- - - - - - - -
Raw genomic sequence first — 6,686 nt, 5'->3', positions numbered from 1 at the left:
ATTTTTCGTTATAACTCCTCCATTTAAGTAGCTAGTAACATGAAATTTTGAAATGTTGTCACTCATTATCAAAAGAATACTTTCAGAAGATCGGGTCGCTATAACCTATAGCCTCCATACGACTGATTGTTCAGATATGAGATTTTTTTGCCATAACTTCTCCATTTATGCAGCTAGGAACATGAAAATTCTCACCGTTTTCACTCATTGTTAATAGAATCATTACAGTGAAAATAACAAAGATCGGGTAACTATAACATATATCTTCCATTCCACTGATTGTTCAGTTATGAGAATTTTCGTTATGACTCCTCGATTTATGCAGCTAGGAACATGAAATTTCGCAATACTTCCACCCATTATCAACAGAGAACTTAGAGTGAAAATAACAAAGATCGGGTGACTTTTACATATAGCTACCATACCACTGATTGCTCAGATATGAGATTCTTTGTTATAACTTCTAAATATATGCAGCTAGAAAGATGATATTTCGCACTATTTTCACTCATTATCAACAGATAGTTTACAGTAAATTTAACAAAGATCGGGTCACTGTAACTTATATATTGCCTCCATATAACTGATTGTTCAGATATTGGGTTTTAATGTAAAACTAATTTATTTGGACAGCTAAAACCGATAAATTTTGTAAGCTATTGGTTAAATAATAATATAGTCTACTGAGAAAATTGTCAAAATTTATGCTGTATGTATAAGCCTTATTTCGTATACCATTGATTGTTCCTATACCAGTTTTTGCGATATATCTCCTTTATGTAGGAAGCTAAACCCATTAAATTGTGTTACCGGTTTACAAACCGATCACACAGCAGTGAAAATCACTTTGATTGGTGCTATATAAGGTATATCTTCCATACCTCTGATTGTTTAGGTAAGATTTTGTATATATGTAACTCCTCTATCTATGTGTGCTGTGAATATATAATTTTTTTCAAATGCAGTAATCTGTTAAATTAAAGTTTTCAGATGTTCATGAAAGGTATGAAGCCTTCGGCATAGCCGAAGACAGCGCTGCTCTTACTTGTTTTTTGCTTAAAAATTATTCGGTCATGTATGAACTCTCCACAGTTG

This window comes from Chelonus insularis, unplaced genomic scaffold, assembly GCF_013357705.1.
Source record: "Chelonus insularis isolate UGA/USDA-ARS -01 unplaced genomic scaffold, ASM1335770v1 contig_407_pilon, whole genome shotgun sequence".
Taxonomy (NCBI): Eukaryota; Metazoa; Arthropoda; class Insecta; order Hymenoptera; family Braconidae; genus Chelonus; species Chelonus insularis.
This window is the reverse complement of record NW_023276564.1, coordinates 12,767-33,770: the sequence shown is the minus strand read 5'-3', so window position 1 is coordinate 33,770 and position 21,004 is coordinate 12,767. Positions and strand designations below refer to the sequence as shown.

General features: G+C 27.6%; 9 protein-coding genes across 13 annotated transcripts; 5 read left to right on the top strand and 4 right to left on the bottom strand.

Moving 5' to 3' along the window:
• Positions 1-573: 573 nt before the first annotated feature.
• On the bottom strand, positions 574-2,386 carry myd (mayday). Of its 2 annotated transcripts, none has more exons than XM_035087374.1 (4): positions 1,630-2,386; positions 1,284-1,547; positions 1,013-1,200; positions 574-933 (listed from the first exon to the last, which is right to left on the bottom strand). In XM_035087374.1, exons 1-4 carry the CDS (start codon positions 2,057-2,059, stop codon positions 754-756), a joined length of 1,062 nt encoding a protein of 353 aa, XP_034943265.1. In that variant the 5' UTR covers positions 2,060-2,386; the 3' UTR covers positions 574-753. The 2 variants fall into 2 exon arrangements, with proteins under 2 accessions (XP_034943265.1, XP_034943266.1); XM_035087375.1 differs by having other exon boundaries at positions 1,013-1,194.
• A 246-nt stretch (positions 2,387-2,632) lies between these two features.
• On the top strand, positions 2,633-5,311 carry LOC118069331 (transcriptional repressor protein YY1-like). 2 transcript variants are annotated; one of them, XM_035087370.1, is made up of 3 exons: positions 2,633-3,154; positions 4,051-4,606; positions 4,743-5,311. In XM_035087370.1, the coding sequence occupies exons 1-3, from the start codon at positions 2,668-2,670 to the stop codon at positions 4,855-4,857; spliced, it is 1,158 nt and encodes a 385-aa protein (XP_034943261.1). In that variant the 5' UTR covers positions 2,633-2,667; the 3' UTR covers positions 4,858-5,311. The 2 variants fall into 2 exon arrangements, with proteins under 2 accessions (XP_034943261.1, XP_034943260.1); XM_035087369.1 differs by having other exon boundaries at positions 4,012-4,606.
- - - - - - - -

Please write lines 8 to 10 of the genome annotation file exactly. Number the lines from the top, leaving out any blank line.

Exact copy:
Moving 5' to 3' along the window:
• Positions 1-573: 573 nt before the first annotated feature.
• On the bottom strand, positions 574-2,386 carry myd (mayday). Of its 2 annotated transcripts, none has more exons than XM_035087374.1 (4): positions 1,630-2,386; positions 1,284-1,547; positions 1,013-1,200; positions 574-933 (listed from the first exon to the last, which is right to left on the bottom strand). In XM_035087374.1, exons 1-4 carry the CDS (start codon positions 2,057-2,059, stop codon positions 754-756), a joined length of 1,062 nt encoding a protein of 353 aa, XP_034943265.1. In that variant the 5' UTR covers positions 2,060-2,386; the 3' UTR covers positions 574-753. The 2 variants fall into 2 exon arrangements, with proteins under 2 accessions (XP_034943265.1, XP_034943266.1); XM_035087375.1 differs by having other exon boundaries at positions 1,013-1,194.